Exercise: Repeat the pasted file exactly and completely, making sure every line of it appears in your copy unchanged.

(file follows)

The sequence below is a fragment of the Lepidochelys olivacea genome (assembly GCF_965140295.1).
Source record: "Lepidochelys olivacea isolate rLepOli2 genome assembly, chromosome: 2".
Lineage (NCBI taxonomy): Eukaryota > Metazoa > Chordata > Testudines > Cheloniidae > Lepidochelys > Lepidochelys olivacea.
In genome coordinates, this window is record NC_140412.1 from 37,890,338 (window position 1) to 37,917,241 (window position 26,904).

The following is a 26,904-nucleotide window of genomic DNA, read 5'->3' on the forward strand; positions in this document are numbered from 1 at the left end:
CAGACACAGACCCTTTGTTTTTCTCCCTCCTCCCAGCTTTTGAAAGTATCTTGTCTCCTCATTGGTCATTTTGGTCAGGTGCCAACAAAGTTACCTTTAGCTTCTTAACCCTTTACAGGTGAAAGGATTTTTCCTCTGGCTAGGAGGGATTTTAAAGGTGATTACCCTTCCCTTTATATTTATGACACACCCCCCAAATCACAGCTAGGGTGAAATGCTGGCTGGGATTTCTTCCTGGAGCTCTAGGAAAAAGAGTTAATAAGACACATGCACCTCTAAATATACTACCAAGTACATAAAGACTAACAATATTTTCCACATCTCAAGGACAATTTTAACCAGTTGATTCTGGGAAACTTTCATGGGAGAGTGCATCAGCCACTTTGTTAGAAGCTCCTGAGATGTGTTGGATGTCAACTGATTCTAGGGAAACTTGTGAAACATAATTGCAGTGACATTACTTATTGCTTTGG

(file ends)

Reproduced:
The sequence below is a fragment of the Lepidochelys olivacea genome (assembly GCF_965140295.1).
Source record: "Lepidochelys olivacea isolate rLepOli2 genome assembly, chromosome: 2".
Lineage (NCBI taxonomy): Eukaryota > Metazoa > Chordata > Testudines > Cheloniidae > Lepidochelys > Lepidochelys olivacea.
In genome coordinates, this window is record NC_140412.1 from 37,890,338 (window position 1) to 37,917,241 (window position 26,904).

The following is a 26,904-nucleotide window of genomic DNA, read 5'->3' on the forward strand; positions in this document are numbered from 1 at the left end:
CAGACACAGACCCTTTGTTTTTCTCCCTCCTCCCAGCTTTTGAAAGTATCTTGTCTCCTCATTGGTCATTTTGGTCAGGTGCCAACAAAGTTACCTTTAGCTTCTTAACCCTTTACAGGTGAAAGGATTTTTCCTCTGGCTAGGAGGGATTTTAAAGGTGATTACCCTTCCCTTTATATTTATGACACACCCCCCAAATCACAGCTAGGGTGAAATGCTGGCTGGGATTTCTTCCTGGAGCTCTAGGAAAAAGAGTTAATAAGACACATGCACCTCTAAATATACTACCAAGTACATAAAGACTAACAATATTTTCCACATCTCAAGGACAATTTTAACCAGTTGATTCTGGGAAACTTTCATGGGAGAGTGCATCAGCCACTTTGTTAGAAGCTCCTGAGATGTGTTGGATGTCAACTGATTCTAGGGAAACTTGTGAAACATAATTGCAGTGACATTACTTATTGCTTTGG